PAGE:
KANSAS CITY, Mo. — Local faith leaders and Kansas City Police Department officials continue to meet, as they did Friday, discussing ways to improve safety and community relations in Kansas City.
“We stand together, united to say that we want peace. We always want justice, but we want peace, and we want calm,” said Cassandra Wainright of the Concerned Clergy Coalition.
The group Getting to the Heart of the Matter has been credited with helping to bring many recent police reforms to fruition.
Last month, the Kansas City Board of Police Commissioners passed two new policies. One focused on the department’s body-worn cameras, in-car cameras and interrogation video, and the other created procedures for the officers when engaging with protesters.
Group leader Pastor Darron Edwards said they’re now actively involved in building trust between law enforcement and local communities.
“Now we are doing divisional meetings. We are now meeting with commanders in each of the six police divisions around the city. Consequently, what started off small is now beginning to make city impact,” Edwards said.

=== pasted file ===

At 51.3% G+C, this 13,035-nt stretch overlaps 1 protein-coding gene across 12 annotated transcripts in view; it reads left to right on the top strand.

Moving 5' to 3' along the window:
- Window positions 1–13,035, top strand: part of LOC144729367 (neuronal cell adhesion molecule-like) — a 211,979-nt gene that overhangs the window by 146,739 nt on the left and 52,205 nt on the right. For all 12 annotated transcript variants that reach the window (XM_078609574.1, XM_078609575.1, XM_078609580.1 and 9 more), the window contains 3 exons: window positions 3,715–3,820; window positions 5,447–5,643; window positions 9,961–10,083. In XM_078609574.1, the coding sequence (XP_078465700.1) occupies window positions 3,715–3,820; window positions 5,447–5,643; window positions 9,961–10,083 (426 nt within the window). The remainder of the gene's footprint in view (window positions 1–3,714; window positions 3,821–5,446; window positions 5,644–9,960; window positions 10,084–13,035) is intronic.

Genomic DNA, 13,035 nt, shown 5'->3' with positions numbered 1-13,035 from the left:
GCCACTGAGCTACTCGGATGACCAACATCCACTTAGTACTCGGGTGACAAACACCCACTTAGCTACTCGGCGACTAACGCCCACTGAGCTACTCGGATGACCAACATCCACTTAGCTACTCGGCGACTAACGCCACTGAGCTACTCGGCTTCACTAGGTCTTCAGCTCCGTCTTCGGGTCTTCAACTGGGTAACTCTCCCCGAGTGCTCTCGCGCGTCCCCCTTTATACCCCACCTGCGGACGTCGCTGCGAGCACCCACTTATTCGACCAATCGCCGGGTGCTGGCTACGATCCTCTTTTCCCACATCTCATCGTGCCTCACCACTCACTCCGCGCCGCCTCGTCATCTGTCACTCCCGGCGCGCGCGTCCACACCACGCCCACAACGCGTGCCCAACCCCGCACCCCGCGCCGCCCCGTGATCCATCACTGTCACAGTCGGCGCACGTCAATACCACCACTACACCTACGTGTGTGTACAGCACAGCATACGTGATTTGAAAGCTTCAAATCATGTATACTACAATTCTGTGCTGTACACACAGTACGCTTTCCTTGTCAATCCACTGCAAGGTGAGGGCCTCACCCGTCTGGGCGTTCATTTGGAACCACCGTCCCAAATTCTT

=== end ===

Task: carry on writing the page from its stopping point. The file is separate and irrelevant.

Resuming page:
As the trial against former Minneapolis Police Officer Derek Chauvin reaches its end, there’s increasing concern that Kansas City could see a repeat of last summer’s protests.
On Friday, faith leaders and police brainstormed ways to ensure future protests remain peaceful.
“I think that we kind of presented some of the things that came out of the First Amendment policy, some of the things that we heard from protesters last time, and the things we heard from elected officials last time,” KCPD Capt. Dave Jackson said.
Edwards said no matter what the jury in Chauvin’s case decides, his group will be proactive in making sure that any Kansas City demonstrations are peaceful and led by local faith leaders.